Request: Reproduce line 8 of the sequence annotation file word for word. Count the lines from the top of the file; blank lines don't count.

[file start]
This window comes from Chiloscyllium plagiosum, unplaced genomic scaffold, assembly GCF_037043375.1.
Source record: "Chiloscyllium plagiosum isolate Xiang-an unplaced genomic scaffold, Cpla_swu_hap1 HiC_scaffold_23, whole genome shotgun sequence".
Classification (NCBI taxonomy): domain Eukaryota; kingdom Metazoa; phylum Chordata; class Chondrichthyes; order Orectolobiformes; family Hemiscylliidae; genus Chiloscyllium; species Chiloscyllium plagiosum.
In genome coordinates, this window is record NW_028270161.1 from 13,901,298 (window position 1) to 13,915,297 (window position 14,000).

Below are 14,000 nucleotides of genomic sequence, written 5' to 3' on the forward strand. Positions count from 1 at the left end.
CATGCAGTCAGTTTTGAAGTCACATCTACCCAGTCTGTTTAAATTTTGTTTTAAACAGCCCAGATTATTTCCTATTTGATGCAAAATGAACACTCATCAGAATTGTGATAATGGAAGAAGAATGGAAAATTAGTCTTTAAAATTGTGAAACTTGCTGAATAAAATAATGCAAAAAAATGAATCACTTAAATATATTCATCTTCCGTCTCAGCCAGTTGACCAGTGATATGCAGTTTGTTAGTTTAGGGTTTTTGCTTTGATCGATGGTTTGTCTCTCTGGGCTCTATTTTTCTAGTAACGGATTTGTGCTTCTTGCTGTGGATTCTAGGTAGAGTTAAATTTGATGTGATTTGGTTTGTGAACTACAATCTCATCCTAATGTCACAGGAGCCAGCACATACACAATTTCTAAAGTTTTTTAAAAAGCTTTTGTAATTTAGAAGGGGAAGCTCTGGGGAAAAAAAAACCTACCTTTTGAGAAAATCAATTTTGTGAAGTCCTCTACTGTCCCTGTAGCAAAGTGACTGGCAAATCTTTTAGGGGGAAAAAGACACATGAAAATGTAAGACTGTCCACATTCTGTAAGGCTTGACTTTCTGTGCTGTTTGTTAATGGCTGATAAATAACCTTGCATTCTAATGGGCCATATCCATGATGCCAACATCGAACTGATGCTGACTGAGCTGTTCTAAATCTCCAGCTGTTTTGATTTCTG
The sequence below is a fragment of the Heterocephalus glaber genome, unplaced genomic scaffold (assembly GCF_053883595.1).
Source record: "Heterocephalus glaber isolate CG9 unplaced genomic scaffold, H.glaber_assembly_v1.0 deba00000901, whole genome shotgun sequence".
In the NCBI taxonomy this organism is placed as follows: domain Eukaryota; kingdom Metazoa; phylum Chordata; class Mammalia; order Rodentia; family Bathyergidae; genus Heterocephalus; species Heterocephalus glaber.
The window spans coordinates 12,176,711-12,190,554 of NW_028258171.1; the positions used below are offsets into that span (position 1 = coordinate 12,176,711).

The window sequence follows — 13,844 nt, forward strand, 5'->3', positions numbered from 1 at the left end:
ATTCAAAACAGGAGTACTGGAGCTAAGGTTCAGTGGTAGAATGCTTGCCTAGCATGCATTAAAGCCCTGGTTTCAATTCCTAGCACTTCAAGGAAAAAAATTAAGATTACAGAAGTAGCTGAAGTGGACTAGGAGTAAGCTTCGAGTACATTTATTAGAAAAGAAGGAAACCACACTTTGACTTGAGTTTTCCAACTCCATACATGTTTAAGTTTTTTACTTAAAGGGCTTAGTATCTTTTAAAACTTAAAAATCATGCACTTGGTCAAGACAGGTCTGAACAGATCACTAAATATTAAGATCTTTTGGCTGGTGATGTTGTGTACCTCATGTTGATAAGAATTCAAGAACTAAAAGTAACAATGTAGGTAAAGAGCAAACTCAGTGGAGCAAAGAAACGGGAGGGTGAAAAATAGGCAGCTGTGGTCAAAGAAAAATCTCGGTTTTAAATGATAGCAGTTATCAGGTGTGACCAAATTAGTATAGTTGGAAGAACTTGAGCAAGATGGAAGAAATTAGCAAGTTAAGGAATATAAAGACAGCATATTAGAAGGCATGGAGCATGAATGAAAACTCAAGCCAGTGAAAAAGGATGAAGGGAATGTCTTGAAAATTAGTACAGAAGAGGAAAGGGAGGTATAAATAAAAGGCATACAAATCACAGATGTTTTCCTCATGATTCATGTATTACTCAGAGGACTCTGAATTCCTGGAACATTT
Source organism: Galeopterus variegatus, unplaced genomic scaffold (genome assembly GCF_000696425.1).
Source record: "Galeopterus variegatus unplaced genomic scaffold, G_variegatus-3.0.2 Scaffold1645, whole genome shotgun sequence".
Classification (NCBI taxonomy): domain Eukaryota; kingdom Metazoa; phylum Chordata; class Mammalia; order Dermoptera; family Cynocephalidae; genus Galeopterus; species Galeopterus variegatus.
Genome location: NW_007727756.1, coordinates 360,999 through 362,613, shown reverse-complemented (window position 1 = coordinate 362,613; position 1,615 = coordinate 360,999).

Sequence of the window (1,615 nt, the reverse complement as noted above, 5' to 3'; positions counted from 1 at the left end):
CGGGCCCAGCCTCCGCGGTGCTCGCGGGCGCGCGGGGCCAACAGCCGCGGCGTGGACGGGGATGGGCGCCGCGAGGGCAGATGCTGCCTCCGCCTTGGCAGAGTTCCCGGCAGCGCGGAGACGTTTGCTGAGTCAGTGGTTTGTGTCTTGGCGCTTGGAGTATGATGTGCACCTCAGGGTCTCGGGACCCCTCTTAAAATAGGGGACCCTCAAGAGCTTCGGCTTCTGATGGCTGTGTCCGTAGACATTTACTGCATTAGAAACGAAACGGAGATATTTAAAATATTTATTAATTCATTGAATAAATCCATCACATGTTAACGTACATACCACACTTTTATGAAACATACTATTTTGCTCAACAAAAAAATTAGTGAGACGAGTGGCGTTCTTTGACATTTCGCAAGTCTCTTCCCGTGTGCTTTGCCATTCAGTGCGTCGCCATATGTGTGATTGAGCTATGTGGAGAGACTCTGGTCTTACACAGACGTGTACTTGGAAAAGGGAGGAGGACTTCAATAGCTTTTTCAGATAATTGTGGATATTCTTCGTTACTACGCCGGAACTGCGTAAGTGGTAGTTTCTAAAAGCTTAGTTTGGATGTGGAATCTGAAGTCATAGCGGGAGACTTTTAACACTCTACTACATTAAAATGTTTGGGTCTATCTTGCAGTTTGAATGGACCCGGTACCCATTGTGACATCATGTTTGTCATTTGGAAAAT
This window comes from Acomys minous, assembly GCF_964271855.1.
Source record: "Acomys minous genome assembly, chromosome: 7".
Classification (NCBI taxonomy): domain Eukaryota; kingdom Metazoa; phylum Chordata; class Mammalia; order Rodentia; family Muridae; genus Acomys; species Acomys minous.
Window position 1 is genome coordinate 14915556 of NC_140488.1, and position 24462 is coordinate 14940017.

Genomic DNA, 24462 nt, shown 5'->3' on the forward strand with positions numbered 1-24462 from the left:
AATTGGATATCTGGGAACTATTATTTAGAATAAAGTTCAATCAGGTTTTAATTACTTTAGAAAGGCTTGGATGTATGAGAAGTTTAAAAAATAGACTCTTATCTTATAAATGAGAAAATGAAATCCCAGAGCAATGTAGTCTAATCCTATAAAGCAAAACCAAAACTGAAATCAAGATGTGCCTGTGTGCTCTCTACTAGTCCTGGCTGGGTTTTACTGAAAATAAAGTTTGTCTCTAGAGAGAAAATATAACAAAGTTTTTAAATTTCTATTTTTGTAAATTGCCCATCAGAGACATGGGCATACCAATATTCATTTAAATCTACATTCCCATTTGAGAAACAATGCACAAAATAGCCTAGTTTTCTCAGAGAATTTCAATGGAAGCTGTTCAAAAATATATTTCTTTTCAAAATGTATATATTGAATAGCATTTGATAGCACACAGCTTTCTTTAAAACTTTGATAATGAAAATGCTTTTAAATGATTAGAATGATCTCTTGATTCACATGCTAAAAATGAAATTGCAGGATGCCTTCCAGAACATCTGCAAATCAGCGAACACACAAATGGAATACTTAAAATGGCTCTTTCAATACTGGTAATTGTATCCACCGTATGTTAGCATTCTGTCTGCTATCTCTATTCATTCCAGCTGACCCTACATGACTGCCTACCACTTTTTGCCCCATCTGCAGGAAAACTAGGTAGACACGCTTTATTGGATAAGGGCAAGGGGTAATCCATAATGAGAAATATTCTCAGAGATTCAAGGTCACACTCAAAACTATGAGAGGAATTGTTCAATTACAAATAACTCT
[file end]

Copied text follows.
Source record: "Heterocephalus glaber isolate CG9 unplaced genomic scaffold, H.glaber_assembly_v1.0 deba00000901, whole genome shotgun sequence".